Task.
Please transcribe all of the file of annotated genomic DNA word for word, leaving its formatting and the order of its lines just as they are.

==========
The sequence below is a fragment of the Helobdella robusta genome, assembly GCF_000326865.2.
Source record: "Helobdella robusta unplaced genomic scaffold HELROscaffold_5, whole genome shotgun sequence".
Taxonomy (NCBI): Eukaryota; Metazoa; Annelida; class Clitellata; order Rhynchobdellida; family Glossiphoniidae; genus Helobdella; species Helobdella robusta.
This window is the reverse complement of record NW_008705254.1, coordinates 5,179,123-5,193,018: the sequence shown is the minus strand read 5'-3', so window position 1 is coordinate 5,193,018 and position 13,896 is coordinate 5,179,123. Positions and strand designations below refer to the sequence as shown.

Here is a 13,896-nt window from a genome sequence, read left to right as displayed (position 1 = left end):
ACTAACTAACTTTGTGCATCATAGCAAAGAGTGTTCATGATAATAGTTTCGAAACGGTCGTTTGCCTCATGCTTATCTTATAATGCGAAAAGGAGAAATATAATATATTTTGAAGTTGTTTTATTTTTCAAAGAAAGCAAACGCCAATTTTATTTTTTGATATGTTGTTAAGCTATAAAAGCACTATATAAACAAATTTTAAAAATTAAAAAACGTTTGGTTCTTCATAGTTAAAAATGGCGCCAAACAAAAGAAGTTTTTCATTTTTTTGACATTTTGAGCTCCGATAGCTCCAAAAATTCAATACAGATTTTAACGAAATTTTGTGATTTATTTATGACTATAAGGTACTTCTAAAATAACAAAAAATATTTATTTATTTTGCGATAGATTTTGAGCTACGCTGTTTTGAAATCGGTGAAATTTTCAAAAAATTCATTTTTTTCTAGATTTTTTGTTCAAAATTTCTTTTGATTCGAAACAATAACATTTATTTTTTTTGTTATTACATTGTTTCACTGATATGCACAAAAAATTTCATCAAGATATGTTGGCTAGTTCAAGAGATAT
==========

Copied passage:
The sequence below is a fragment of the Helobdella robusta genome, assembly GCF_000326865.2.
Source record: "Helobdella robusta unplaced genomic scaffold HELROscaffold_5, whole genome shotgun sequence".
Taxonomy (NCBI): Eukaryota; Metazoa; Annelida; class Clitellata; order Rhynchobdellida; family Glossiphoniidae; genus Helobdella; species Helobdella robusta.
This window is the reverse complement of record NW_008705254.1, coordinates 5,179,123-5,193,018: the sequence shown is the minus strand read 5'-3', so window position 1 is coordinate 5,193,018 and position 13,896 is coordinate 5,179,123. Positions and strand designations below refer to the sequence as shown.

Here is a 13,896-nt window from a genome sequence, read left to right as displayed (position 1 = left end):
ACTAACTAACTTTGTGCATCATAGCAAAGAGTGTTCATGATAATAGTTTCGAAACGGTCGTTTGCCTCATGCTTATCTTATAATGCGAAAAGGAGAAATATAATATATTTTGAAGTTGTTTTATTTTTCAAAGAAAGCAAACGCCAATTTTATTTTTTGATATGTTGTTAAGCTATAAAAGCACTATATAAACAAATTTTAAAAATTAAAAAACGTTTGGTTCTTCATAGTTAAAAATGGCGCCAAACAAAAGAAGTTTTTCATTTTTTTGACATTTTGAGCTCCGATAGCTCCAAAAATTCAATACAGATTTTAACGAAATTTTGTGATTTATTTATGACTATAAGGTACTTCTAAAATAACAAAAAATATTTATTTATTTTGCGATAGATTTTGAGCTACGCTGTTTTGAAATCGGTGAAATTTTCAAAAAATTCATTTTTTTCTAGATTTTTTGTTCAAAATTTCTTTTGATTCGAAACAATAACATTTATTTTTTTTGTTATTACATTGTTTCACTGATATGCACAAAAAATTTCATCAAGATATGTTGGCTAGTTCAAGAGATAT